The House Ways and Means Committee plans to mark up tomorrow the “Save American Workers Act,” a bill to raise the threshold for full-time work under health reform from 30 to 40 hours a week. As we have previously explained, however, this move would exacerbate the very problem that the bill’s sponsors hope to solve — that health reform may lead to more part-time work.
Health reform requires employers with at least 50 full-time-equivalent workers to offer health coverage to full-time employees or pay a penalty. Critics claim the requirement is prompting employers to shift some employees to part-time work. As the Wall Street Journal reports, however, recent data provide scant evidence of such a shift.
The fact is that it’s too early to know how health reform will ultimately affect the amount of part-time work. But there’s every reason to expect the impact to be small as a share of total employment.
We do know, however, that raising the threshold for full-time work from 30 to 40 hours a week would make a shift toward part-time employment much more likely — not less so. Ken Jacobs, chair of the University of California’s Center for Labor Research, says, “While we can expect some employers to cut workers’ hours as a result of the current law, the number would explode if the [proposal to increase the threshold] was adopted.” New York University’s Sherry Glied and Claudia Solis-Roman find that “increasing the threshold would not only subject a much larger proportion of workers to having their hours cut, but would also increase the federal costs of health reform.”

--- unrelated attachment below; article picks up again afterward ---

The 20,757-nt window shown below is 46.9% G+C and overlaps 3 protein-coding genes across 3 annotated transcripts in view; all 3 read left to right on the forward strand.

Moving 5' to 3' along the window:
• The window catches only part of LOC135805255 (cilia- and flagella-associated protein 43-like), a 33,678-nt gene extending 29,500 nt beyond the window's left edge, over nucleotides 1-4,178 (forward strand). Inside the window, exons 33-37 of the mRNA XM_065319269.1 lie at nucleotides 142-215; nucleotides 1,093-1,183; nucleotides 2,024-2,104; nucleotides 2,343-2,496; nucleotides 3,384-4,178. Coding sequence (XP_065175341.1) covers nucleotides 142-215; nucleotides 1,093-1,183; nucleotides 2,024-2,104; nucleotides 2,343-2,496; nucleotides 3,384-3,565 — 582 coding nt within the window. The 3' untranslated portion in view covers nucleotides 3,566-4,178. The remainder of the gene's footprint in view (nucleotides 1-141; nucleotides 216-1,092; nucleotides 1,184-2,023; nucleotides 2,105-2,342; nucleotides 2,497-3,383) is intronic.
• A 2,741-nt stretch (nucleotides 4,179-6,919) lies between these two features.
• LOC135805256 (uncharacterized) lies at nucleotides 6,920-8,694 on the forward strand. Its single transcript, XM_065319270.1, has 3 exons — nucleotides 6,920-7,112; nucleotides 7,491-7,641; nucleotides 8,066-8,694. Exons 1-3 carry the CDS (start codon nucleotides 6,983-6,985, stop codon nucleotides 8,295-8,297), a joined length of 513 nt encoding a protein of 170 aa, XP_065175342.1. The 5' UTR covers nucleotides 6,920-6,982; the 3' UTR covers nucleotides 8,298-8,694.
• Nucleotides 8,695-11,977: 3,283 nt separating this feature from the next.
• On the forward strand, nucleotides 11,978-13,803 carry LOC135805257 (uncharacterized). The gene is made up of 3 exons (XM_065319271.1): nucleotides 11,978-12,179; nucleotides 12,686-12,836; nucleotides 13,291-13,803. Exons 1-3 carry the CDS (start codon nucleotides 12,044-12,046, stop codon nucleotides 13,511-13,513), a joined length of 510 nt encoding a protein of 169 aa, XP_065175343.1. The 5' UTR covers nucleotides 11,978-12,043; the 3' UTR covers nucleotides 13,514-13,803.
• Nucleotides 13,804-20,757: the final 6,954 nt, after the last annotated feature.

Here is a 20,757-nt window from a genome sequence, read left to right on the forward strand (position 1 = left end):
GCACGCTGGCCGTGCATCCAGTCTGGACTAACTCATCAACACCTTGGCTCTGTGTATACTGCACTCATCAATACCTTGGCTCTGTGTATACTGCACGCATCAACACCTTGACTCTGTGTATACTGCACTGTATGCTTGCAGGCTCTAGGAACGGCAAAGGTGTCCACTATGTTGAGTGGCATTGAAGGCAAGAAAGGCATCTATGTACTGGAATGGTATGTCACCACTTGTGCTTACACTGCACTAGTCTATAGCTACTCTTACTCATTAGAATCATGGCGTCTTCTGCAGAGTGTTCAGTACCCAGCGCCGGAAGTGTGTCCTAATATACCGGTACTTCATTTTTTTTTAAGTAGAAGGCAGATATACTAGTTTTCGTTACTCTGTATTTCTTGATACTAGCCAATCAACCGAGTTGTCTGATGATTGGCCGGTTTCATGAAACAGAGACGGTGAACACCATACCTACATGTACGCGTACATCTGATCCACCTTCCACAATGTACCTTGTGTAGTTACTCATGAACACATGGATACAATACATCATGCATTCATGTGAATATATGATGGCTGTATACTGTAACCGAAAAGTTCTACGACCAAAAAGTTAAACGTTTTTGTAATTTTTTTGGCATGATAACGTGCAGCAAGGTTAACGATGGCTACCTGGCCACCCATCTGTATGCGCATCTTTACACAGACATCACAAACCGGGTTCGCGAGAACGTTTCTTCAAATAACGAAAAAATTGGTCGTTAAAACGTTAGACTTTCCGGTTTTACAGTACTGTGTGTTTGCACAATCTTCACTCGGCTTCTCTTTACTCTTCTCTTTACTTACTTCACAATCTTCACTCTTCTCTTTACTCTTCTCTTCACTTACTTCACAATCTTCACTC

Only about 8 percent of employees work 30 to 34 hours a week (at or modestly above health reform’s 30-hour threshold), but 43 percent of employees work 40 hours a week and would be vulnerable if the threshold rose to 40 hours (see chart). Another few percent of employees work 41 to 44 hours a week. Thus, more than five times as many workers would be at risk of having their hours reduced if the standard for full-time work went from 30 to 40 hours.